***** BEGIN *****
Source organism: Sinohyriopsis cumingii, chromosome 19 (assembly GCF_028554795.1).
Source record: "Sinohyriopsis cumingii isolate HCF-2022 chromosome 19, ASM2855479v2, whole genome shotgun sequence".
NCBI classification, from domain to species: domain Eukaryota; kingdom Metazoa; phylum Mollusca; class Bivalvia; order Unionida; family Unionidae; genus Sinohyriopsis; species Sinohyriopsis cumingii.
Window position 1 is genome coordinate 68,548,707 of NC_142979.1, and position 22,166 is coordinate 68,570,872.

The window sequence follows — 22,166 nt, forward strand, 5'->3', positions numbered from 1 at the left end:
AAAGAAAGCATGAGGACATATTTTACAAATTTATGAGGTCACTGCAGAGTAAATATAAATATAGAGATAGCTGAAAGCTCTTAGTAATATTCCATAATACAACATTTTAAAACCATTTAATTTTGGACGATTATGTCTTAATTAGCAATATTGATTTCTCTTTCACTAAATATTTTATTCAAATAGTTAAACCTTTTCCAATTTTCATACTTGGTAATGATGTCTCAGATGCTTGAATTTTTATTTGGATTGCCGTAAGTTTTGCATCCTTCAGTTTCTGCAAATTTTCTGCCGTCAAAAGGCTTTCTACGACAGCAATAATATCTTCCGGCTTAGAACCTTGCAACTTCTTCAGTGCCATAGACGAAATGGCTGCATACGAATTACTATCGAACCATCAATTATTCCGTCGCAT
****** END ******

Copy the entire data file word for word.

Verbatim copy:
Source organism: Sinohyriopsis cumingii, chromosome 19 (assembly GCF_028554795.1).
Source record: "Sinohyriopsis cumingii isolate HCF-2022 chromosome 19, ASM2855479v2, whole genome shotgun sequence".
NCBI classification, from domain to species: domain Eukaryota; kingdom Metazoa; phylum Mollusca; class Bivalvia; order Unionida; family Unionidae; genus Sinohyriopsis; species Sinohyriopsis cumingii.
Window position 1 is genome coordinate 68,548,707 of NC_142979.1, and position 22,166 is coordinate 68,570,872.

The window sequence follows — 22,166 nt, forward strand, 5'->3', positions numbered from 1 at the left end:
AAAGAAAGCATGAGGACATATTTTACAAATTTATGAGGTCACTGCAGAGTAAATATAAATATAGAGATAGCTGAAAGCTCTTAGTAATATTCCATAATACAACATTTTAAAACCATTTAATTTTGGACGATTATGTCTTAATTAGCAATATTGATTTCTCTTTCACTAAATATTTTATTCAAATAGTTAAACCTTTTCCAATTTTCATACTTGGTAATGATGTCTCAGATGCTTGAATTTTTATTTGGATTGCCGTAAGTTTTGCATCCTTCAGTTTCTGCAAATTTTCTGCCGTCAAAAGGCTTTCTACGACAGCAATAATATCTTCCGGCTTAGAACCTTGCAACTTCTTCAGTGCCATAGACGAAATGGCTGCATACGAATTACTATCGAACCATCAATTATTCCGTCGCAT